On the heels of recent demonstrations emotions were running high after an amendment was passed Monday spelling out that same sex couples in Indiana would not be able to file their state taxes jointly, even though they can now file federal taxes jointly. WISH-TV
The Indiana Senate on Tuesday deleted a state tax provision that would have inadvertently allowed same-sex couples to file joint tax returns in Indiana.Summer Ballentine's story for the AP takes a different approach, looking at the impact of Indiana's not allowing legally married same-sex couples to file as married on their Indiana tax returns.
Ind. Decisions - Court of Appeals issues 0 today (and 1 NFP)
For publication opinions today (0):
NFP civil opinions today (0):
NFP criminal opinions today (1):
Ind. Decisions - More on: Marion County Superior Court Judge Kimberly Brown removed by the Supreme Court
The Indiana Supreme Court on Tuesday ousted Marion Superior Court Judge Kimberly Brown, only the third Indiana judge to be permanently removed from the bench for misconduct in the past 20 years.
“We conclude that protecting the integrity of the judicial system and ensuring the fair and timely administration of justice require that (Brown) be removed from office,” the Supreme Court said in an order. “This removal renders (Brown) ineligible for judicial office.”
Brown is the first Indiana judge to be permanently removed since 2004.
The disciplinary decision in Brown’s case cannot be appealed, and the court did not place any time limits on Brown’s ineligibility to serve as a judge. That means she is, effectively, permanently barred from holding judicial office.
The court did not suspend Brown’s law license, and she will be able to work as an attorney. * * *
Brown has been on a paid suspension since Jan. 9 and has filed to run in the Democratic primary in May for the party’s nomination to seek re-election. The party has slated another candidate for her post. Whether Brown’s name would remain on the primary ballot was unclear Tuesday. * * *
All five Supreme Court justices concurred with the decision to bar Brown from judicial office, but Justice Robert Rucker argued in a separate opinion that the court’s goal of preserving the integrity of the judicial system could be achieved by suspending Brown for 60 days without pay, then staying her removal for one year, during which she would be on supervised probation. He noted the charges against Brown did not involve “acts of moral depravity,” and neither the court nor the commission found that she had engaged in “willful misconduct in office.”
During the probationary period, Rucker wrote, “(Brown) would carry the burden of demonstrating that she has the capacity to manage her court efficiently and effectively. A failure to do so would result in a probation violation and immediate removal from office.”
The Supreme Court order noted Brown was not a novice judge and that her misconduct occurred as part of her official duties.
“It violated multiple Rules of Judicial Conduct, and much of it prejudiced the administration of justice. It was not singular, isolated, or limited to a particular subset of cases or persons. It was often repeated or continuing in nature.
“This misconduct not only displayed a lack of dignity, courtesy and patience required of judges, but it also negatively affected parties, court staff and others interested in the efficient operation of the criminal justice system,” the order said. * * *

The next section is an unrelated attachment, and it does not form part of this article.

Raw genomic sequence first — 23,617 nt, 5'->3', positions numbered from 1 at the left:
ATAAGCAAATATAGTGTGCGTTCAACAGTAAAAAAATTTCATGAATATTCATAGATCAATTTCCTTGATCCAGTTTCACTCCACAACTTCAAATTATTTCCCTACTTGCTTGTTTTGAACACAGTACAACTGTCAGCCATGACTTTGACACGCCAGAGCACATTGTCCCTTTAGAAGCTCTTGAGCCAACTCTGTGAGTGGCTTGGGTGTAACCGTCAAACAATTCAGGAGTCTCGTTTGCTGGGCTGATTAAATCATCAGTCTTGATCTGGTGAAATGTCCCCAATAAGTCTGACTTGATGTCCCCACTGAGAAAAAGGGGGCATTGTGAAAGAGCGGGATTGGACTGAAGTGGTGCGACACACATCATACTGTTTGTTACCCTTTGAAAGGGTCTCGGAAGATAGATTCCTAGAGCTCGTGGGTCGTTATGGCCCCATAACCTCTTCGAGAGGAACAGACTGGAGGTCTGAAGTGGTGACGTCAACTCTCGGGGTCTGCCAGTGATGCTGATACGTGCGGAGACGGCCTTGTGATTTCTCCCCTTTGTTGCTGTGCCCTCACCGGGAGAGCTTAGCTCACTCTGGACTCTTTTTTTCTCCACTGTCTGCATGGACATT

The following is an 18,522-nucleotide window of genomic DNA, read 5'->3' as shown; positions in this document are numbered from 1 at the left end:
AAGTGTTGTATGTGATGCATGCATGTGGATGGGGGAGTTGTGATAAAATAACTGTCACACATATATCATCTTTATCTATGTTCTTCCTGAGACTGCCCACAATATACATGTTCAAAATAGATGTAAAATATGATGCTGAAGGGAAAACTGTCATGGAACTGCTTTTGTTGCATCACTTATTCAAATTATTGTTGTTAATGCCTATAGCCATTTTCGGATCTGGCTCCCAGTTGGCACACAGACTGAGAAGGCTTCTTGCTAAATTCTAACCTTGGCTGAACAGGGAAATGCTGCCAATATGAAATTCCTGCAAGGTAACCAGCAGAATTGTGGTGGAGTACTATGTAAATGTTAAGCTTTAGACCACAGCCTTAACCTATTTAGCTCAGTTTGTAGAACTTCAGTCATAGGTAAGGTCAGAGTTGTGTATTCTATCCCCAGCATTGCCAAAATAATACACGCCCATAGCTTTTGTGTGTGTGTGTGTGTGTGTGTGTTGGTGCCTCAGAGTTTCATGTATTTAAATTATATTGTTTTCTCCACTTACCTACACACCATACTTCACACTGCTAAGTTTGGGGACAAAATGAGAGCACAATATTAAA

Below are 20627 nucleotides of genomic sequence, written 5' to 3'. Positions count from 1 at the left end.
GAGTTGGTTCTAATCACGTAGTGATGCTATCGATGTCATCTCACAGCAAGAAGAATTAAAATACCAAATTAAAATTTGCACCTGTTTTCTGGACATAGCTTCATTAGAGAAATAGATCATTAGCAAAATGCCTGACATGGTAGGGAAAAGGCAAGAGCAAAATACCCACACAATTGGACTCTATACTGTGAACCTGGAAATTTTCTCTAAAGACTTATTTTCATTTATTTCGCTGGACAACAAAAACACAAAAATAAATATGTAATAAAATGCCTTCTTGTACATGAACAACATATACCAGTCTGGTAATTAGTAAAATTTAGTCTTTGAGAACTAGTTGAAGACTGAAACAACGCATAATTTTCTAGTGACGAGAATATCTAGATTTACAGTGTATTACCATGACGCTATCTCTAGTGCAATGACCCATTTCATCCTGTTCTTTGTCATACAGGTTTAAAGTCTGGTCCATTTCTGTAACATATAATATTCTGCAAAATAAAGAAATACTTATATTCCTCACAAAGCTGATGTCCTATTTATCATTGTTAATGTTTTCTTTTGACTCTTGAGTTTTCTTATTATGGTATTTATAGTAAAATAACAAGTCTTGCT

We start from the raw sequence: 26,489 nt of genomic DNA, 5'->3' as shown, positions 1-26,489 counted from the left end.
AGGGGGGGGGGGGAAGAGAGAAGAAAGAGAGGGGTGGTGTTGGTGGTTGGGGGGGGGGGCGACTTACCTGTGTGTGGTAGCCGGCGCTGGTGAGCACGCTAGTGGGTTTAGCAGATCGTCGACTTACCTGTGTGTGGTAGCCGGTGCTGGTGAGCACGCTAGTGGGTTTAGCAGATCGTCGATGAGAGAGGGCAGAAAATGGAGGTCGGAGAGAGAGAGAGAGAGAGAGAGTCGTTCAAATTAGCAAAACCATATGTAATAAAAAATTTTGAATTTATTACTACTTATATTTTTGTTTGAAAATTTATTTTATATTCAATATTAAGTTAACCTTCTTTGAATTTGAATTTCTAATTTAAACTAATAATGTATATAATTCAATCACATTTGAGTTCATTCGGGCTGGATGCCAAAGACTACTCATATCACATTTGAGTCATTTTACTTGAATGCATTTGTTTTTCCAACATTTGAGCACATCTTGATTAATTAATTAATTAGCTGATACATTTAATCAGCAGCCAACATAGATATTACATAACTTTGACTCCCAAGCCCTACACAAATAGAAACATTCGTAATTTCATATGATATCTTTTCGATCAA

The Supreme Court order noted that Brown’s “pattern of neglect, hostility, retaliation and recalcitrance toward investigating officials indicates an unwillingness or inability on her part to remedy deficiencies.”
Tuesday, March 04, 2014
Ind. Gov't. - Still more on: So who pledged "campaign cash to protect House members who were considering voting against a constitutional gay marriage ban"?
INDIANAPOLIS — Former Indiana Republican Chairman Jim Kittle says his involvement in the state's gay marriage battle has been misstated.
Kittle said Tuesday that he never offered "unlimited" campaign funds to Republican House Speaker Brian Bosma. * * *
Bosma said in January that he had rejected an offer of "unlimited" funds to make the ban "go away." He said then he was concerned it might violate state and federal law. But last week he said that he didn't think any crime was committed.
Ind. Gov't. - "Indiana measure would ban same-sex marriage tax benefits " says AP story
A wrap-up. This AP story from this morning is confused and at some points completely in error. Sen. Brandt Hershman made a second reading amendment yesterday to HB 1380 that was intended to disallow Indiana same-sex couples legally married in another state from filing as a married couple on their Indiana returns.
In this post I started this morning and updated a number of times, I make two points:
- Indiana same-sex couples legally married in another state are already prevented from filing as a married couple on their Indiana returns, meaning a change was not necessary to achieve this result.
- The change made, eliminating the annual update to the definition of the Internal Revenue Code, simply means that all references in the Indiana Code to the Internal Revenue Code will remain "the IRC as amended and in effect on January 1, 2013." This may have ramifications beyond those intended, in other areas.
Ind. Gov't. - More on: So who pledged "campaign cash to protect House members who were considering voting against a constitutional gay marriage ban"?
Ind. Decisions - Marion County Superior Court Judge Kimberly Brown removed by the Supreme Court
In The Honorable Kimberly J. Brown, Judge of the Marion Superior Court, a 22-page opinion, including a separate 5-page opinion by Justice Rucker concurring in part, the Court writes: